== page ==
Southern flying squirrels (Glaucomys volans) use multiple nest trees for foraging and protection, but nest trees can become scarce following harvests of hardwood forests. In northern Wisconsin, the Managed Old-growth Silvicultural Study tested techniques to remediate logging impacts on forest-dependent wildlife. Three types of canopy treatments were applied (multicohort harvest [0.4-ha and 1.2-ha irregular group shelterwoods], medium gaps [18-m- and 24-m-diameter gaps], and small gaps [11-m-diameter gaps]). To evaluate the effects of treatment on nest tree selection by southern flying squirrels, we tracked 33 radiocollared southern flying squirrels once a week for 5 weeks in late summer, locating 82 nest trees (X¯ = 2.73 nest trees per southern flying squirrel [95% confidence interval: 2.28–3.18 nest trees]). Canopy treatments were important predictors of nest tree switching. Probability of switching differed by canopy treatment (listed from lowest to highest probability): multicohort harvest: 0.29 (0.17–0.42), medium gaps: 0.44 (0.32–0.56), control: 0.57 (0.41–0.73), and small gaps: 0.73 (0.61–0.85). Lower nest tree switching in the multicohort harvest compared to the small gaps likely reflected availability of habitat resources. Spatial arrangement of canopy gaps and associated effects on southern flying squirrels should be considered when planning timber harvests in northern hardwoods.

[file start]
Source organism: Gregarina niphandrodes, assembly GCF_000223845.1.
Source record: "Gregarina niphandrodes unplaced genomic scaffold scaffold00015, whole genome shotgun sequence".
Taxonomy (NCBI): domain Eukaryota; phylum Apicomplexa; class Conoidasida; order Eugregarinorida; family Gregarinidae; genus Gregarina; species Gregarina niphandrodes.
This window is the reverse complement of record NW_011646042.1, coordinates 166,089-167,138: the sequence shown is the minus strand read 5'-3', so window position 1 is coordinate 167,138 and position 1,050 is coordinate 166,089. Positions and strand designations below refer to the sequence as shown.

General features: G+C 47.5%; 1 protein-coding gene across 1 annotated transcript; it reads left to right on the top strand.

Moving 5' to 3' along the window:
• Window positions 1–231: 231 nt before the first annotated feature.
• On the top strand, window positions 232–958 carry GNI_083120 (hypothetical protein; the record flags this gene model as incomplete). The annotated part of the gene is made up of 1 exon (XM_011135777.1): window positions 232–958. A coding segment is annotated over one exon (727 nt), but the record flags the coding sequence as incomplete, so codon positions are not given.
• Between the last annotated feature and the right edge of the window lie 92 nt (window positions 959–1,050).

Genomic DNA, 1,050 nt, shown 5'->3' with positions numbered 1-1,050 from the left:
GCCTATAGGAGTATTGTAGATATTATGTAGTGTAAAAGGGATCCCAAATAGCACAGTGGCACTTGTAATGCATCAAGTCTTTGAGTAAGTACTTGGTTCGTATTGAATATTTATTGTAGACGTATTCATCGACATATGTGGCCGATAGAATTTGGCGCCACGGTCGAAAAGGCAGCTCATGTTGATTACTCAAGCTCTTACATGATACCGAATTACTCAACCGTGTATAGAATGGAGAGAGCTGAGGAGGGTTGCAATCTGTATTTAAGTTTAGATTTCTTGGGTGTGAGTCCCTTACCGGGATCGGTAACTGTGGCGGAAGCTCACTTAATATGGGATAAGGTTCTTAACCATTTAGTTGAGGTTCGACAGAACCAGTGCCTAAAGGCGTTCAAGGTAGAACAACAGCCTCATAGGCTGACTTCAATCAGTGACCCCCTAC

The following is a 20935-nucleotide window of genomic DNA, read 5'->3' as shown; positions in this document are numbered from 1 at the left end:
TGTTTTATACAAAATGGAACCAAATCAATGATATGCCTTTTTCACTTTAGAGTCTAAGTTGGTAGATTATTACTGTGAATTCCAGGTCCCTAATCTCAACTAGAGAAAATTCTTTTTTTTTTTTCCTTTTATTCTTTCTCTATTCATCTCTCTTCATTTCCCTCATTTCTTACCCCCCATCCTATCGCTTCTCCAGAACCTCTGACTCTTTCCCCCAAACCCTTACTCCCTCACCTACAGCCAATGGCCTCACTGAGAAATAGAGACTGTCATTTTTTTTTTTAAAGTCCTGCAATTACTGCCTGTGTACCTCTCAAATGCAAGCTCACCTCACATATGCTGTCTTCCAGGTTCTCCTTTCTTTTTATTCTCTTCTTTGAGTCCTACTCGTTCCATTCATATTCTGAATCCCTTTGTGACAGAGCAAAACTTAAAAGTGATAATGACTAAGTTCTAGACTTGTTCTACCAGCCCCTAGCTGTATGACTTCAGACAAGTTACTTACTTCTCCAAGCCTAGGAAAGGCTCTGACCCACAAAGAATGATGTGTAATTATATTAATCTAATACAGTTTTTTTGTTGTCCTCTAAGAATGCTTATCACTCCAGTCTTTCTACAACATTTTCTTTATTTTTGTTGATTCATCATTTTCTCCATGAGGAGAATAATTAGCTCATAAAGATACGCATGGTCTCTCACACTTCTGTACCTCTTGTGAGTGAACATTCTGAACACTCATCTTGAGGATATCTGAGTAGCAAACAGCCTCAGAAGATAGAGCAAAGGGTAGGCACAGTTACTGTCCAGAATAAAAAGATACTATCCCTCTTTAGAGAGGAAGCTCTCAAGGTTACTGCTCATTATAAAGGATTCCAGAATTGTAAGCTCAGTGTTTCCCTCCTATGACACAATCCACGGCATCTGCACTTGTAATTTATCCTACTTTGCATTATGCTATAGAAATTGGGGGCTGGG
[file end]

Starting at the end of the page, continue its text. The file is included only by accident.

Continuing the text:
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Vol. 93 • No. 2